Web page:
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Book of Abstracts: Albany 2005

category image Volume 22
No. 6
June 2005

DNA Nanostructures: Self-assembly and Pattern Transfer

Structural control at the nanometer scale is key to the development of nanotechnology. Supramolecular self-assembly is one promising approach to achieve this goal. Among many self-assembly molecular systems, DNA stands out as one of the best choices. Because DNA is the universal genetic materials, its structure and physical/chemical properties have been extensively studied, and a rich array of manipulation tools have been developed. DNA has excellent molecular recognition capability. Its structure can be precisely predicted. And branched DNA motifs have also been constructed. Combining all these factors together, DNA-based nanostructures have been rapidly developed. Here, the discussion focuses on the recent development of DNA nanostructures in our group: (1) static structures, (2) dynamic structures, and (3) conversion of DNA structures into metallic structures.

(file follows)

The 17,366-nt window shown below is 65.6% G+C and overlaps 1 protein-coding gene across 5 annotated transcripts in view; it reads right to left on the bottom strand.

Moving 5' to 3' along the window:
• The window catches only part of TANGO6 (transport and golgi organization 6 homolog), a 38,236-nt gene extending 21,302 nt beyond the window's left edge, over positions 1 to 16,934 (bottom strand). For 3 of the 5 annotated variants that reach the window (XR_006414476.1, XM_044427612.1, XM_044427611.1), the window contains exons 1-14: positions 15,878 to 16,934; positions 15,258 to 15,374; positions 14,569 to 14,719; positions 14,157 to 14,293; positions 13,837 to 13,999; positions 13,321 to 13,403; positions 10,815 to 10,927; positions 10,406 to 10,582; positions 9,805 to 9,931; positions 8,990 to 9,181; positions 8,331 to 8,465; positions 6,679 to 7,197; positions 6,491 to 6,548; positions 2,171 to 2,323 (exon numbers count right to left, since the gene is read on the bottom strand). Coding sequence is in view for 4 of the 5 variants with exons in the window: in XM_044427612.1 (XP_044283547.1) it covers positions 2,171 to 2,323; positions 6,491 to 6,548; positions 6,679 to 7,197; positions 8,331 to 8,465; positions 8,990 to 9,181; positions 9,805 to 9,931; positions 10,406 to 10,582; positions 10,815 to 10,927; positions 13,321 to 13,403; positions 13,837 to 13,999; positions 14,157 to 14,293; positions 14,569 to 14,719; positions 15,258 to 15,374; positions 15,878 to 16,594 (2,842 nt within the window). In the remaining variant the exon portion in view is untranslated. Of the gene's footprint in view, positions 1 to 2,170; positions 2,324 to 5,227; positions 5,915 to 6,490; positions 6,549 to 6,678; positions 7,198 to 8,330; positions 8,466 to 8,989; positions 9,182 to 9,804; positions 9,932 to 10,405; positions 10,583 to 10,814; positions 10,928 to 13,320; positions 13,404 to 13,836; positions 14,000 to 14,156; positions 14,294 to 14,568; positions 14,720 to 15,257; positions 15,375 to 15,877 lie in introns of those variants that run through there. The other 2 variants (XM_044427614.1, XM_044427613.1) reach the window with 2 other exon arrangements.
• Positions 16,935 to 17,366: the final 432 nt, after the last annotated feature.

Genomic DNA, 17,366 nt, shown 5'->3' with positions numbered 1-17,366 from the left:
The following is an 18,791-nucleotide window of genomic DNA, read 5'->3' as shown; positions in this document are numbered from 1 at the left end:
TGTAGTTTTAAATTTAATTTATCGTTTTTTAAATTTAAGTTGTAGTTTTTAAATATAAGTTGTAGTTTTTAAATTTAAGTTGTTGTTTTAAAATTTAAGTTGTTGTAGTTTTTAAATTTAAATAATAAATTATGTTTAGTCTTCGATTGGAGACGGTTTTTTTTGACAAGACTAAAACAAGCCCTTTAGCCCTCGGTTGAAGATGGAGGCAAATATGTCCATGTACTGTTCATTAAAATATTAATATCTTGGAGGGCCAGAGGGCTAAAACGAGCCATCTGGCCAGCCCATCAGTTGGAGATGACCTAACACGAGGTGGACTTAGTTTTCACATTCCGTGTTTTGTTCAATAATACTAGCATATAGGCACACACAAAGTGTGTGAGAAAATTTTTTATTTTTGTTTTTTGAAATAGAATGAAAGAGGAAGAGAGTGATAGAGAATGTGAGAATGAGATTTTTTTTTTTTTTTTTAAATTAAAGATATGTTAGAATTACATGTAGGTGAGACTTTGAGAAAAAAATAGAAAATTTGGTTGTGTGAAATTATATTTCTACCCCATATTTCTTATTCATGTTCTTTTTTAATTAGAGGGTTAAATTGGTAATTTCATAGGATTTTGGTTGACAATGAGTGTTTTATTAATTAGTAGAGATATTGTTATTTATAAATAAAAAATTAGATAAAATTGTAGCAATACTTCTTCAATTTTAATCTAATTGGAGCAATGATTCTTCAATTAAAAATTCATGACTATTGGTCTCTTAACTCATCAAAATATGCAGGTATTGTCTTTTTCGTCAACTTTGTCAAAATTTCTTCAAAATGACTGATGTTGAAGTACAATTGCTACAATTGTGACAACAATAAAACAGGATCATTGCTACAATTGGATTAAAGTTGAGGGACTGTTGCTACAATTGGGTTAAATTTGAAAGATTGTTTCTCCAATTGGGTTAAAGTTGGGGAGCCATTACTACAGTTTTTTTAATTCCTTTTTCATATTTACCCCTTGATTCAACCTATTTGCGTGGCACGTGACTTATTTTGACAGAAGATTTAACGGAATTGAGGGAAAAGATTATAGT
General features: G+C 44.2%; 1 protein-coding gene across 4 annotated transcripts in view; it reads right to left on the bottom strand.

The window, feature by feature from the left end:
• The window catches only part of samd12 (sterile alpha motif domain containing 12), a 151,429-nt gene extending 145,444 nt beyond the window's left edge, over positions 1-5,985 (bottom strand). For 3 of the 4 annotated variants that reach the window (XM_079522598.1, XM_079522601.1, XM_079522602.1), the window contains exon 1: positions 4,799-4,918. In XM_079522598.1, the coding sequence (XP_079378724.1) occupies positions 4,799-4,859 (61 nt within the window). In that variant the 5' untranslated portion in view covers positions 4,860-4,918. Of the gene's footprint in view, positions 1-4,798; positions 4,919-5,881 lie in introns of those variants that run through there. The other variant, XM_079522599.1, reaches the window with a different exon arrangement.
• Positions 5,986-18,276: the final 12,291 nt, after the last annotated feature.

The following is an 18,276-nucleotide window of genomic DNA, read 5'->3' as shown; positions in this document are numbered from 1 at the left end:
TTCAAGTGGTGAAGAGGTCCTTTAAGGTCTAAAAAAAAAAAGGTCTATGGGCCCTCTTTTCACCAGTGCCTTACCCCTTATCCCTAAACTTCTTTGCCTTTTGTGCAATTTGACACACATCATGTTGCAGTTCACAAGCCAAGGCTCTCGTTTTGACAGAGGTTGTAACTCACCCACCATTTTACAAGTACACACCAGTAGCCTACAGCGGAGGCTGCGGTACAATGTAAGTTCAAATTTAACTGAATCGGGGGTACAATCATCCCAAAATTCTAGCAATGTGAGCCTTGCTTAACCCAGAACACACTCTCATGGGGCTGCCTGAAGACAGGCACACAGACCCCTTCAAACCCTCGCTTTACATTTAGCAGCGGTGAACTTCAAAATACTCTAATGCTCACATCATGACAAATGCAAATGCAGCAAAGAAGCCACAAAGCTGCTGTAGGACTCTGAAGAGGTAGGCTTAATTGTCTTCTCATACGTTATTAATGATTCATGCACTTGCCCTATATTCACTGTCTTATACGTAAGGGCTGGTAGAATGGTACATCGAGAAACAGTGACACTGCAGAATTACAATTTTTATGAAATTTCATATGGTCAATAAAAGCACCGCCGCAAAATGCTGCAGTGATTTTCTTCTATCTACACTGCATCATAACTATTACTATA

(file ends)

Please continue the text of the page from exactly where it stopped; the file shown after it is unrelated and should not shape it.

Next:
References and Footnotes
  1. D. Liu, M. Wang, Z. Deng, R. Walulu, and C. Mao. J. Am. Chem. Soc. 126, 2324-2325 (2004).
  2. Y. Chen, M. Wang, and C. Mao. Angew. Chem. Int. Ed. 43, 3554-3557 (2004).
  3. Z. Deng and C. Mao. Angew. Chem. Int. Ed. 43, 4068-4070 (2004).

Chengde Mao

Purdue University
Department of Chemistry
West Lafayette, Indiana 47907

Email: mao@purdue.edu